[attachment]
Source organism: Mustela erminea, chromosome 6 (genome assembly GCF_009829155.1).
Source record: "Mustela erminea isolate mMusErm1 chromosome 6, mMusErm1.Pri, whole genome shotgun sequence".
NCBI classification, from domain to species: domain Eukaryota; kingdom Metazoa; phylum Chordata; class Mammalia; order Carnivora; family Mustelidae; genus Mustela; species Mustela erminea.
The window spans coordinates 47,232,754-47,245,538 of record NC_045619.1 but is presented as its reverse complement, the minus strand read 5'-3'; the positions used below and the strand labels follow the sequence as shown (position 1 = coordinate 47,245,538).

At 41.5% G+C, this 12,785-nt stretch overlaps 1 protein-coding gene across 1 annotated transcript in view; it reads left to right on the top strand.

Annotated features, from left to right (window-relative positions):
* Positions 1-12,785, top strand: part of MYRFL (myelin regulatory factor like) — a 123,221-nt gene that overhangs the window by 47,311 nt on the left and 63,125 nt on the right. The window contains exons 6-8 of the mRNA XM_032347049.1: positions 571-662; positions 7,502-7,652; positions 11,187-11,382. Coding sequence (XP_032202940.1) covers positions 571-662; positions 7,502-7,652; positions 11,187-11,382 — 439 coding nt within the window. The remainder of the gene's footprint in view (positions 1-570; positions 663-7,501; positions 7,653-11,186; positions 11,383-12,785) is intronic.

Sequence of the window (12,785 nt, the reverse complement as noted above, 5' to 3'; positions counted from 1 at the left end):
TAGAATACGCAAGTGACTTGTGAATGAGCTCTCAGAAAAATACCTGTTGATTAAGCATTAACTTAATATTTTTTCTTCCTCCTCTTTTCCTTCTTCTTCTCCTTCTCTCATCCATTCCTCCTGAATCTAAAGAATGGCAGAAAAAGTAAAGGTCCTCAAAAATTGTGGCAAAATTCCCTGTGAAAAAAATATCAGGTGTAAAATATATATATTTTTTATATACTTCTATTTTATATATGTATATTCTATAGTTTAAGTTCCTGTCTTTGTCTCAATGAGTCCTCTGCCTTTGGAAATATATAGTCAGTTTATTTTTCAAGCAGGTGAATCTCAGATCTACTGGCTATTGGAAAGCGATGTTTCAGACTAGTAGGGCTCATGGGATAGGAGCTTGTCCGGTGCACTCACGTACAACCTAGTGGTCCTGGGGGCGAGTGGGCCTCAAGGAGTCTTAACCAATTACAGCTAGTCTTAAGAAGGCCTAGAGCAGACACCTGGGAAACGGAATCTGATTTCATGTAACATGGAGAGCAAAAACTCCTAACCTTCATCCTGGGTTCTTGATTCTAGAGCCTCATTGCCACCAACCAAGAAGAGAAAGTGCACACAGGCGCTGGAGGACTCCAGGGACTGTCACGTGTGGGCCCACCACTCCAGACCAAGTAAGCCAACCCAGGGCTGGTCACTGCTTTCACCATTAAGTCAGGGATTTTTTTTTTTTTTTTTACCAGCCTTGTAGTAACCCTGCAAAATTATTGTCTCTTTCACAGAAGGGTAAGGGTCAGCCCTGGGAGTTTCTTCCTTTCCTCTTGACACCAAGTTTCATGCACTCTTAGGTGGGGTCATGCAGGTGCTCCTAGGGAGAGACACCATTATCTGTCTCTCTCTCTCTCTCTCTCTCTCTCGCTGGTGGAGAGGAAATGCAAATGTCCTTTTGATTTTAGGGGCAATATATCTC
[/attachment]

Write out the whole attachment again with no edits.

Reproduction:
Source organism: Mustela erminea, chromosome 6 (genome assembly GCF_009829155.1).
Source record: "Mustela erminea isolate mMusErm1 chromosome 6, mMusErm1.Pri, whole genome shotgun sequence".
NCBI classification, from domain to species: domain Eukaryota; kingdom Metazoa; phylum Chordata; class Mammalia; order Carnivora; family Mustelidae; genus Mustela; species Mustela erminea.
The window spans coordinates 47,232,754-47,245,538 of record NC_045619.1 but is presented as its reverse complement, the minus strand read 5'-3'; the positions used below and the strand labels follow the sequence as shown (position 1 = coordinate 47,245,538).

At 41.5% G+C, this 12,785-nt stretch overlaps 1 protein-coding gene across 1 annotated transcript in view; it reads left to right on the top strand.

Annotated features, from left to right (window-relative positions):
* Positions 1-12,785, top strand: part of MYRFL (myelin regulatory factor like) — a 123,221-nt gene that overhangs the window by 47,311 nt on the left and 63,125 nt on the right. The window contains exons 6-8 of the mRNA XM_032347049.1: positions 571-662; positions 7,502-7,652; positions 11,187-11,382. Coding sequence (XP_032202940.1) covers positions 571-662; positions 7,502-7,652; positions 11,187-11,382 — 439 coding nt within the window. The remainder of the gene's footprint in view (positions 1-570; positions 663-7,501; positions 7,653-11,186; positions 11,383-12,785) is intronic.

Sequence of the window (12,785 nt, the reverse complement as noted above, 5' to 3'; positions counted from 1 at the left end):
TAGAATACGCAAGTGACTTGTGAATGAGCTCTCAGAAAAATACCTGTTGATTAAGCATTAACTTAATATTTTTTCTTCCTCCTCTTTTCCTTCTTCTTCTCCTTCTCTCATCCATTCCTCCTGAATCTAAAGAATGGCAGAAAAAGTAAAGGTCCTCAAAAATTGTGGCAAAATTCCCTGTGAAAAAAATATCAGGTGTAAAATATATATATTTTTTATATACTTCTATTTTATATATGTATATTCTATAGTTTAAGTTCCTGTCTTTGTCTCAATGAGTCCTCTGCCTTTGGAAATATATAGTCAGTTTATTTTTCAAGCAGGTGAATCTCAGATCTACTGGCTATTGGAAAGCGATGTTTCAGACTAGTAGGGCTCATGGGATAGGAGCTTGTCCGGTGCACTCACGTACAACCTAGTGGTCCTGGGGGCGAGTGGGCCTCAAGGAGTCTTAACCAATTACAGCTAGTCTTAAGAAGGCCTAGAGCAGACACCTGGGAAACGGAATCTGATTTCATGTAACATGGAGAGCAAAAACTCCTAACCTTCATCCTGGGTTCTTGATTCTAGAGCCTCATTGCCACCAACCAAGAAGAGAAAGTGCACACAGGCGCTGGAGGACTCCAGGGACTGTCACGTGTGGGCCCACCACTCCAGACCAAGTAAGCCAACCCAGGGCTGGTCACTGCTTTCACCATTAAGTCAGGGATTTTTTTTTTTTTTTTTACCAGCCTTGTAGTAACCCTGCAAAATTATTGTCTCTTTCACAGAAGGGTAAGGGTCAGCCCTGGGAGTTTCTTCCTTTCCTCTTGACACCAAGTTTCATGCACTCTTAGGTGGGGTCATGCAGGTGCTCCTAGGGAGAGACACCATTATCTGTCTCTCTCTCTCTCTCTCTCTCTCTCGCTGGTGGAGAGGAAATGCAAATGTCCTTTTGATTTTAGGGGCAATATATCTC